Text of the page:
What is Endometriosis?

In patients with Endometriosis, tissue that is similar to the one that forms the uterus mucosa is growing outside (ectopic) of the uterus, often in the ovaries, the vagina or the bowel[1]. The underlying process is inflammation, which can be addressed with modalities such as cold laser therapy.

What are the symptoms?

As this ectopic tissue is identical to the uterus tissue on a cellular level, it behaves as though it was inside the uterus and also undergoes hormone dependent changes during the menstrual cycle, causing bleeding and pain [2]. Other than in the uterus, that ectopic menstrual tissue is trapped in its unnatural environment and has no way to escape the body, which causes inflammation.

The clinical signs the patients report accordingly follow a periodical pattern in their intensity, usually with their peak during menstruation. The clinical presentation depends on where the ectopic tissue is growing. It can present as a condition similar to inflammatory bowel diseases, musculoskeletal pain, or can lead to infertility, if the ovaries are affected. A laparoscopy can provide information about the location, extent and size of the endometrial implants to help determine the best treatment options.


A more prevalent condition than reported?

10% of Australian women will suffer from endometriosis at some point in their lives [3] but of course this is only the reported cases of the condition. The disease often evolves in young age and remains undiagnosed for an average of 7-10 years due to the variable and unspecific clinical presentation.

Because there is no cure for Endometriosis, the disease accompanies patients for years.  The pain caused by endometriosis often impacts a woman’s day to day life, which can have detrimental emotional and economic side effects.  The healthcare costs and loss of productivity incurred because of endometriosis is estimated to cost Australians $7.7 billion annually [3].


Treatment options

Due to the lack of curative treatment options, the therapy focuses on the symptoms and pain management [4]. NSAID and other analgesics are commonly used but bring along their own risks and side effects. Surgical intervention to remove the ectopic tissue is often advised however many endometriosis can often return at a later stage.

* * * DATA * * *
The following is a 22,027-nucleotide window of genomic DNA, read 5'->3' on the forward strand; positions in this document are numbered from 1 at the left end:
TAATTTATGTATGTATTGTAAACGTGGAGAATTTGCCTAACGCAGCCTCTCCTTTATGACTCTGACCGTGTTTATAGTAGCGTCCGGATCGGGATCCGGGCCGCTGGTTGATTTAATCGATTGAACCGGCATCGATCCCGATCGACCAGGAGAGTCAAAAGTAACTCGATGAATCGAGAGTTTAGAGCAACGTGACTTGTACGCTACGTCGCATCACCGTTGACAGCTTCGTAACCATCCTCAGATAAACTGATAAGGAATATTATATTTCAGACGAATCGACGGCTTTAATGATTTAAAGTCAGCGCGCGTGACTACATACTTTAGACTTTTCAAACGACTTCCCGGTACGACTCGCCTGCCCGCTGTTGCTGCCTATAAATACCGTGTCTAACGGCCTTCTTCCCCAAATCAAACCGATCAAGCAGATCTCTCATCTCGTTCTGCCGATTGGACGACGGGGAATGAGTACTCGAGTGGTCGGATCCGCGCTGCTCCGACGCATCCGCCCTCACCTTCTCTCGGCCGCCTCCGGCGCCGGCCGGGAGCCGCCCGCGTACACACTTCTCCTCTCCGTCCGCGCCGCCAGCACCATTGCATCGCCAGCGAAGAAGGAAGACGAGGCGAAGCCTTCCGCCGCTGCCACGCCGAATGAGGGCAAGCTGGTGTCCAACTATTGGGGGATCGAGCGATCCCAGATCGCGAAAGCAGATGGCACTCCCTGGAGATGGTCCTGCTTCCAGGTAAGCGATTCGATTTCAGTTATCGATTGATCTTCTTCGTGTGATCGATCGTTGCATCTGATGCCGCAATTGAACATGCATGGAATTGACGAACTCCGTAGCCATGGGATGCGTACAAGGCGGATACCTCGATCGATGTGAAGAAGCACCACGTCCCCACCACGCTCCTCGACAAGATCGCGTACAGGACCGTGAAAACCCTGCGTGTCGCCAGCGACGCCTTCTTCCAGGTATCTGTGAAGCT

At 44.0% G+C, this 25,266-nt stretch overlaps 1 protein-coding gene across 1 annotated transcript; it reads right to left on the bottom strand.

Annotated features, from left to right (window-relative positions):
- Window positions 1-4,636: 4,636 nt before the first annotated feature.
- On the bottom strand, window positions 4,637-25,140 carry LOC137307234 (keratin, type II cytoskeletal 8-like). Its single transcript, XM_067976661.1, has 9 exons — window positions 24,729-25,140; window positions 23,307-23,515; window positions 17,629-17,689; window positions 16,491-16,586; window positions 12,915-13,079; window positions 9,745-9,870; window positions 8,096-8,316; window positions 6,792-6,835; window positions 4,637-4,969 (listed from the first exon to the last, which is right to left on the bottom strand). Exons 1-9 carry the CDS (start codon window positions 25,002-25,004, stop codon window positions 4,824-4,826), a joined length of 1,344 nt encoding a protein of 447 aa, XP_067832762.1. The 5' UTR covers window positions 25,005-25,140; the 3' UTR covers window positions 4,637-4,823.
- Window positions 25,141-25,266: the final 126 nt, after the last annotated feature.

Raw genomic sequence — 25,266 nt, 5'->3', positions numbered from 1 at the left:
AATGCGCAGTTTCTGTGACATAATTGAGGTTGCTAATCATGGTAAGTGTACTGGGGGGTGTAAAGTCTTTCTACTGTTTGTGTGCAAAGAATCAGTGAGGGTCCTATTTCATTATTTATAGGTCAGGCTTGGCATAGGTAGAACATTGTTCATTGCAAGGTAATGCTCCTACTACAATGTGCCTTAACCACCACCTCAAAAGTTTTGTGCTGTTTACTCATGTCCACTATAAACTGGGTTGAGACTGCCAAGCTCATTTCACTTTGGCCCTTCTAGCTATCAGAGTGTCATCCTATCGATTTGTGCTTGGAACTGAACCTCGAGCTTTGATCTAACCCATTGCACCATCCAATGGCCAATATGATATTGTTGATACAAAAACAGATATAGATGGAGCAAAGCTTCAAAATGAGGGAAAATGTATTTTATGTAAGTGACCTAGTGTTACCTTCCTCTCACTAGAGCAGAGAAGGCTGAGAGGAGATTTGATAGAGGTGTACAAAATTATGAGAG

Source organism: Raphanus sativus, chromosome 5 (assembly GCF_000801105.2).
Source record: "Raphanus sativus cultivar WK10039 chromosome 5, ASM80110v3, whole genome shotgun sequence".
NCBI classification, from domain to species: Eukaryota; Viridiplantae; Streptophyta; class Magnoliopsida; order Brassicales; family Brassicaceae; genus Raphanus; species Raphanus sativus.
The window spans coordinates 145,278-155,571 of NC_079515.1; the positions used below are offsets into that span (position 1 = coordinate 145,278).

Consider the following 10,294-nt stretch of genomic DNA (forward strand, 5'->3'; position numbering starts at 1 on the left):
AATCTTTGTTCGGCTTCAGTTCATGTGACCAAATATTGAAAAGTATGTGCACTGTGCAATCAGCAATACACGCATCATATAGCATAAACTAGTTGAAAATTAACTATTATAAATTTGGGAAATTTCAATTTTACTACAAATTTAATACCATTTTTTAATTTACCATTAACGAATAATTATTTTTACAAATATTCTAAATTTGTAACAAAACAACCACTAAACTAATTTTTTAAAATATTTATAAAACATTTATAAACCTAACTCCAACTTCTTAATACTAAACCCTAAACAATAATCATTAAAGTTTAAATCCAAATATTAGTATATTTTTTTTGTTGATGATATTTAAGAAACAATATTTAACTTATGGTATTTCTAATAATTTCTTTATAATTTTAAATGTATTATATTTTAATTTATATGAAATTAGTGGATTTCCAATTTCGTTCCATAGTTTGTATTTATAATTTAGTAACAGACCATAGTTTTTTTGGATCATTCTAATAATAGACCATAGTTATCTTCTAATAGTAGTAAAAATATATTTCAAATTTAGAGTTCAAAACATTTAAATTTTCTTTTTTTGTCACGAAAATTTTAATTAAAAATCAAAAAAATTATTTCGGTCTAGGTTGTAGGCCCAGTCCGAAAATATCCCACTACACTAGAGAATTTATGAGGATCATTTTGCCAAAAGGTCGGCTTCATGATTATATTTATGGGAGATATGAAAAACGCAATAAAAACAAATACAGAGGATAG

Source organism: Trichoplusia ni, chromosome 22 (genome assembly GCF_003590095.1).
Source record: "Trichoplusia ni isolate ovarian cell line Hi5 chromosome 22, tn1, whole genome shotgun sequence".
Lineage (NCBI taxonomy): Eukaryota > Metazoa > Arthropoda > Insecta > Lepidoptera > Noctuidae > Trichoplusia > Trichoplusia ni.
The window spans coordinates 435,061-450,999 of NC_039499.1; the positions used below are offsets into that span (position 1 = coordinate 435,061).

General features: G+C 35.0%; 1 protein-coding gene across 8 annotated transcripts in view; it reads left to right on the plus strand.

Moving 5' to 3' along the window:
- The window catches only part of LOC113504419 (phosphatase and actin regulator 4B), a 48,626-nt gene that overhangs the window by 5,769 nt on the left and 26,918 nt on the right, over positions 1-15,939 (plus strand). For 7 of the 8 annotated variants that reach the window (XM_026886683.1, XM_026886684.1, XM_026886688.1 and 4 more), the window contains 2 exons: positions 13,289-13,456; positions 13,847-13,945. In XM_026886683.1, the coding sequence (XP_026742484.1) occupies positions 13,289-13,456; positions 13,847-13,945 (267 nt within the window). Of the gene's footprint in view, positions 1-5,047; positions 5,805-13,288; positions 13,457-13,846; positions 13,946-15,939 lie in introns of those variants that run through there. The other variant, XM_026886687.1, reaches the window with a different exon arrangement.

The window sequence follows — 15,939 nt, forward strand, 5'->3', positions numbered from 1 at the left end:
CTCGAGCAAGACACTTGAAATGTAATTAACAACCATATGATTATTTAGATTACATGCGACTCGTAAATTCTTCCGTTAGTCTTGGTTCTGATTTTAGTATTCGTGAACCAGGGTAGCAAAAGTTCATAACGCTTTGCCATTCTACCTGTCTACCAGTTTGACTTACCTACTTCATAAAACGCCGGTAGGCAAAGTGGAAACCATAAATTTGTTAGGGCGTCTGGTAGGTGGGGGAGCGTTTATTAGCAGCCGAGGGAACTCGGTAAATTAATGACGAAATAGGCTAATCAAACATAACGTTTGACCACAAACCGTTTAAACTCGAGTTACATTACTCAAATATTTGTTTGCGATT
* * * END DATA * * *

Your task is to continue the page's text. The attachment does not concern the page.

How cold laser therapy can help

In the first instance the highly researched analgesic and anti-inflammatory effects of laser therapy can help to reduce the pain and inflammation that is produced by endometriosis. Over cumulative treatments low level laser can improve the state of the tissue and bring systemic levels of inflammation down. Utilising laser therapy before and after surgical removal of endometriosis implants can help to a) improve the condition of tissue before surgery and b) help to speed up post-operative recovery (with less pain). If you would like to learn more about how we could help with treating endometriosis please call or email us.



  1. Gyn Care. The Emotional Side of Endometriosis Pain. 2015 2015-10-17 04.01.2019]; Available from: https://innovativegyn.com/blog/the-emotional-side-of-endometriosis-pain/.
  2. Fraser, I.S., Recognising, understanding and managing endometriosis. Journal of human reproductive sciences, 2008. 1(2): p. 56-64.
  3. Endometriosis Australia. Endometriosis Facts. 2018 [cited 2019 04.01.2019]; Available from: https://www.endometriosisaustralia.org.
  4. Parasar, P., P. Ozcan, and K.L. Terry, Endometriosis: Epidemiology, Diagnosis and Clinical Management. Current obstetrics and gynecology reports, 2017. 6(1): p. 34-41.